Code based on type:

314.01 ADHD, Combined Type—if both criteria A1 and A2 have been met for the past 6 months.

314.00 ADHD, Predominantly Inattentive Type—if criterion A1 has been met but criterion A2 has not been met for the past 6 months.

314.01 ADHD, Predominantly Hyperactive-Impulsive Type—if criterion A2 has been met but criterion A1 has not been met for the past 6 months.

(Specify “In partial remission” in patients whose symptoms no longer meet full criteria).

Adapted from: Diagnostic and Statistical Manual of Mental Disorders. 4th ed. Text revision. Washington: American Psychiatric Association, 2000.

DSM-IV recognizes three subtypes of ADHD based on presenting symptoms:

  • predominantly inattentive (20% to 30% of cases);
  • predominantly hyperactive-impulsive (<15%);
  • combined inattentive and hyperactive-impulsive (50% to 75%).

ADHD is diagnosed by clinical history, applying DSM-IV criteria ( Table 1). Rating scales, checklists, and neuropsychological batteries—although not diagnostic—may help provide evidence for the disorder and accompanying comorbid conditions (e.g., Conners Rating Scales, Brown Rating Scales).5

Complicating the clinical picture of ADHD is the common co-occurrence of other psychiatric disorders. Almost three-quarters of individuals with ADHD have psychiatric comorbidity, including:

  • oppositional disorders (40% to 60% of ADHD cases);
  • conduct disorders (10% to 20%);
  • anxiety disorders (30% to 40%);
  • mood disorders (20% to 30%).10

For example, although few people with ADHD develop bipolar illness, an excess of ADHD is reported in depressed (20% to 30%) and bipolar youth (50% to 90%). 11 ADHD and its associated comorbid conditions also place sufferers at risk for higher rates and younger onset of cigarette smoking and substance abuse.12 Most studies, however, indicate that pharmacotherapy reduces the risk for later drug and alcohol use disorders.13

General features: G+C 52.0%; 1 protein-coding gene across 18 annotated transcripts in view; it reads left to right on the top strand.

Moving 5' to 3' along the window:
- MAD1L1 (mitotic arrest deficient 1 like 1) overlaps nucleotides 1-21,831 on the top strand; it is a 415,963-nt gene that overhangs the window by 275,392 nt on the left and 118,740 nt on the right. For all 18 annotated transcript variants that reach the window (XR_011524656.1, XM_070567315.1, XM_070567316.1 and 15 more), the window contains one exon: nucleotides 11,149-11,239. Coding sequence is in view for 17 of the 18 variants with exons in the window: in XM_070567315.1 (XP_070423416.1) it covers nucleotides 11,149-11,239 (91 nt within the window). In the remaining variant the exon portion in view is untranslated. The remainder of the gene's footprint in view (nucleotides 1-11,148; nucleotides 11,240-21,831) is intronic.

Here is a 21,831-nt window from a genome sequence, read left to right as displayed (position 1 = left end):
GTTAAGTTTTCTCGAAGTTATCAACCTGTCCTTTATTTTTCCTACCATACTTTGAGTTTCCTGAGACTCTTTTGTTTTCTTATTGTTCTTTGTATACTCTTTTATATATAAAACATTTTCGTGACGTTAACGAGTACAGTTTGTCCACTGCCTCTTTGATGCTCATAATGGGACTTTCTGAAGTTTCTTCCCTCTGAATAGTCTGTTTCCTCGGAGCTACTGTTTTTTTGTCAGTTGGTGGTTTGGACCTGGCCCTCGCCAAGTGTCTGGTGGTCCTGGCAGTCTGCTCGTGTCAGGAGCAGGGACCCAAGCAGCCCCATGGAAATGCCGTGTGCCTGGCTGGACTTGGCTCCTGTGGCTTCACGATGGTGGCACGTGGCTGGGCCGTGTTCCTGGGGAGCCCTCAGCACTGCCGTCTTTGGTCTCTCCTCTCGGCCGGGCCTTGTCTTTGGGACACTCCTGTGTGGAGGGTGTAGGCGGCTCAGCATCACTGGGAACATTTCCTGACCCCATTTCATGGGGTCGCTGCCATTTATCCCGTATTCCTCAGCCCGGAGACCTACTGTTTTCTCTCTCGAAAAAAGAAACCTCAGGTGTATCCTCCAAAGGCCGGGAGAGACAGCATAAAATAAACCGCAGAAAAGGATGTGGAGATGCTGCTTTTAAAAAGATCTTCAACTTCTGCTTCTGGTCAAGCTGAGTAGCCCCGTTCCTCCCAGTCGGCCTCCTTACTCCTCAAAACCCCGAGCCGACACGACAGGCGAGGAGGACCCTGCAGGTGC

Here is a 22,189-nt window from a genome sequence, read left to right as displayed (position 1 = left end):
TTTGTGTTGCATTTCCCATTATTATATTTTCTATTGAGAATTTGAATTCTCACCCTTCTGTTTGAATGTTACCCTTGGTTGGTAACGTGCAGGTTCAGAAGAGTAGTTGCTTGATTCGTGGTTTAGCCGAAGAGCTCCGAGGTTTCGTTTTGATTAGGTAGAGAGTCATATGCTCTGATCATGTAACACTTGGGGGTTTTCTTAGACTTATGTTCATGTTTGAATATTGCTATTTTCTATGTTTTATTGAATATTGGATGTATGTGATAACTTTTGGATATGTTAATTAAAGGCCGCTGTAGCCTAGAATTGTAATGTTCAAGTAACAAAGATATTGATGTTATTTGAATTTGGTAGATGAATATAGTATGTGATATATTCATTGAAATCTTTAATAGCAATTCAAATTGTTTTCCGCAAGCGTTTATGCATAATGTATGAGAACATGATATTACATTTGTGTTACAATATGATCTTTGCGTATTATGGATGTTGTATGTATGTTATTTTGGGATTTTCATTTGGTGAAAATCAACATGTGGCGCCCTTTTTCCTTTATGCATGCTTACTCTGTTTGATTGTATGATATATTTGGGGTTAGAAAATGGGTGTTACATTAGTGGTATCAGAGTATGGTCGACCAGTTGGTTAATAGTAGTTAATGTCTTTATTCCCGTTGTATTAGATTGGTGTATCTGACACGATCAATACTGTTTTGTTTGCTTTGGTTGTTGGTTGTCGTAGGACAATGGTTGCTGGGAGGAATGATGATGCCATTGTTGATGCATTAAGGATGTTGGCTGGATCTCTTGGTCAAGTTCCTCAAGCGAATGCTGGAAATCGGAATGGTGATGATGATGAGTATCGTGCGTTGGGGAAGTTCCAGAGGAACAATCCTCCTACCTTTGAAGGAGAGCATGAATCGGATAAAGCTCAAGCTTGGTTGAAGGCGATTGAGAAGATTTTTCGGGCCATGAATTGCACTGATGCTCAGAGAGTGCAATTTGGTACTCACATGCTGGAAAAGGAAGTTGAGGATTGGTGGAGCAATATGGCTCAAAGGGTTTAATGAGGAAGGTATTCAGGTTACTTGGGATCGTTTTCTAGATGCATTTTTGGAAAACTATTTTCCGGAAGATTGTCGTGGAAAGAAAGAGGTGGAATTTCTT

Management of ADHD includes nonpharmacologic and pharmacologic interventions.1 Support groups (e.g., Children and Adults with Attention Deficit/Hyperactivity Disorder (CHADD), are invaluable and inexpensive sources of information about ADHD.

For children in school, a specialized educational plan with frequent re-evaluations of the child’s progress is recommended. Encourage parents to work closely with the child’s teacher, guidance counselor, or school psychologist. Children with ADHD tend to perform better in school when given structure, a predictable routine, checked homework, learning aids, and resource room time.5 Specific remediation plans are recommended for comorbid learning disorders, found in approximately one-third of individuals with ADHD.

Adults with ADHD may need to modify their school or work settings to function well. College students should be encouraged to use their school’s study center, and may require accommodations for taking examinations.

Focused cognitive behavioral therapies have shown benefit in children, adolescents, and adults with ADHD.14 Training children and their parents in behavioral modification can help control the child’s disruptive behaviors, inflexibility, anxiety, or outbursts. Other useful adjuncts to treatment include remediation to improve interpersonal skills and coaching to address organization and study skills.


Medications are fundamental in treating ADHD1 (Table 2). In fact, a 14-month, multisite study demonstrated that medication management of ADHD was the most important variable in outcome when patients received combined pharmacologic and nonpharmacologic therapies.15 Stimulants, antihypertensives, and antidepressants are used to treat ADHD symptoms. Children, adolescents, and adults with ADHD respond similarly to pharmacotherapy.16